- 8.15.08 - 11:00AM
- - by
- Tilzy Staff
Garfield Minus Childhood Equals Web Stagmemedom
[Special Guest Post Alert: Joshua Cohen watches too much web video and writes about it at Tilzy.TV, which just launched a shiny new site! You urlbots should definitely check it out, especially if you like Josh's Garfield webtacular below.]
I used to love Garfield, inexplicably LOVE Garfield. Those plush dolls were softer than a Snuggle Bear. On the Saturday morning cartoon, Lorenzo Music's languid tenor mesmerized me. And I just had so much in common with that feline (Oh, Garfield! I like sleeping, TV, and lasagna, too!!!). Yet he was soon relegated to that special Children-of-the-80s place where dreams of He-Men, Gobots, and Thundercats frolic.
Now he's back, and kids aren't laughing with him anymore - grown-ups are laughing at him. In 2004, Slate revealed that Garfield was nothing more than a fanatically capitalistic conception of marketing genius, Jim Davis. The article spawned comp lit-master's-program-level assessments of Garfield, straight-up analysis from legitimate fans (favorite quote: "Since George Costanza is just a Garfield rip-off anyway, it's good to see some give and take."), and random play that cemented the comic strip's total stagnation.
But what started as a few random examinations of Garfield has evolved into a full-blown meme.Playful ridicule has given way to (sometimes NSFW scatological) derision and the internet famo.us parodies and remixes have multiplied. Garfield Minus Garfield, Nothing Garfield, Garkov, Garfield as a real cat, Garfield Randomizer, Silent Garfield, Garfield: Lost in Translation, and The Death of Garfield all use slightly modified original cells or recombined strips to poke fun at the comic, while Lasagna Cat, Arbuckle, What if Conan the Barbarian was Garfield's owner?, Barfield and Garfield Variations re-envision the famous calico in interesting and absurd ways.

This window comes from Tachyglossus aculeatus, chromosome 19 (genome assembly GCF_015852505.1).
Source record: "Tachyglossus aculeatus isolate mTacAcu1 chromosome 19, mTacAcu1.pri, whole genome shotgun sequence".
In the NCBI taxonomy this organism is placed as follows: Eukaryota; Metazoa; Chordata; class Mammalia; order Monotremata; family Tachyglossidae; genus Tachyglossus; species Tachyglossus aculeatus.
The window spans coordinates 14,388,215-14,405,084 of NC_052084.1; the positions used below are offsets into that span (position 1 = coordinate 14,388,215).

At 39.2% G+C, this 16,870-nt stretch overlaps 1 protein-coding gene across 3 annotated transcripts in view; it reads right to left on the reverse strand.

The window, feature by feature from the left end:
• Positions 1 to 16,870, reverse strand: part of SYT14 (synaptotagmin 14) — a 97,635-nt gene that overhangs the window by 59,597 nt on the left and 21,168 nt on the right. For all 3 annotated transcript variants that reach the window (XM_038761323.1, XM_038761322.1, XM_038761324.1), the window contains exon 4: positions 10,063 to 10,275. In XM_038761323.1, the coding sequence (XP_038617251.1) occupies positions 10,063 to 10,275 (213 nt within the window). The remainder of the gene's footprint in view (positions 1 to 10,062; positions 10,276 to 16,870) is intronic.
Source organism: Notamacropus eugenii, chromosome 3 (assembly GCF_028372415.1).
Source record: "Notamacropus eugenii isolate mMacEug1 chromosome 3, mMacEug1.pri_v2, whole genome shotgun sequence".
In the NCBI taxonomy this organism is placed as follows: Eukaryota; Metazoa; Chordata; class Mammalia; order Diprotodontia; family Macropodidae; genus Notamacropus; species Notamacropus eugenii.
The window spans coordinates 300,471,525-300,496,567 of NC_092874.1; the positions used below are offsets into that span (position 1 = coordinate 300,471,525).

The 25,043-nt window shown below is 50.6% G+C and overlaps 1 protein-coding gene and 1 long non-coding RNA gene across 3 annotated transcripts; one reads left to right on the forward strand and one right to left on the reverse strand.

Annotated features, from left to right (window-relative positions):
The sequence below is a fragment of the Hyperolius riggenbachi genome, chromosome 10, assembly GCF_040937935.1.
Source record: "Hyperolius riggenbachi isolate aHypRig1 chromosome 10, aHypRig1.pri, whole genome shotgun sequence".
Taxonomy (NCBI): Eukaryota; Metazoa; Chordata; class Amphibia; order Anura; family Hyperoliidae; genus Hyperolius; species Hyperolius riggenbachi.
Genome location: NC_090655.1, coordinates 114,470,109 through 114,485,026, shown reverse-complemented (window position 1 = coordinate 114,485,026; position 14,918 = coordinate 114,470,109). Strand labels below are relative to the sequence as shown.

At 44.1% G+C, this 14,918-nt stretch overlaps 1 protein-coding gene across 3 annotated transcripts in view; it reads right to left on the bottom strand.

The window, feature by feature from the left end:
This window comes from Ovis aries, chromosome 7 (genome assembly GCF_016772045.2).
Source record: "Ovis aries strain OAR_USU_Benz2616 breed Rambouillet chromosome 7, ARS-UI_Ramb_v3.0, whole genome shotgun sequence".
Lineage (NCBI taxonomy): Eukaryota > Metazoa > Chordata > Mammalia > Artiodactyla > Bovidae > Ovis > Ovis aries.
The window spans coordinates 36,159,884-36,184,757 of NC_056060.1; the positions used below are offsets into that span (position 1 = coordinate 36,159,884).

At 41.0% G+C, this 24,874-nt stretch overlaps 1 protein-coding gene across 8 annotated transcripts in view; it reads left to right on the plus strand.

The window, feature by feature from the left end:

Because the people who grew up with Garfield are at an age ripe for retrospection and irony, with enough free time to investigate questions like "WTF were we laughing about?" and a medium on which to distribute the answers.
Why Garfield? Because he's made not to be subverted. The fascination with the fat cat (and the existentialism of his absence) stems from his intense lack of opinion, his rabid inoffensiveness, his profoundly safe laziness. Today's permeating counter culture might have "mutated into a self-obsessed aesthetic vacuum," but at least it can care about something more than an Italian dish.
The most interesting/aggravating part about the Garfield meme is that Jim Davis doesn't seem to mind. After all, this was never really his baby. Garfield's a cash cat engineered for profit. If you create any derivative work that Davis thinks he can sell, expect a call from Paws, Inc. or Ballantine Books. Soon you and Jim could be purring all the way to the bank. And isn't that what the internet's all about?
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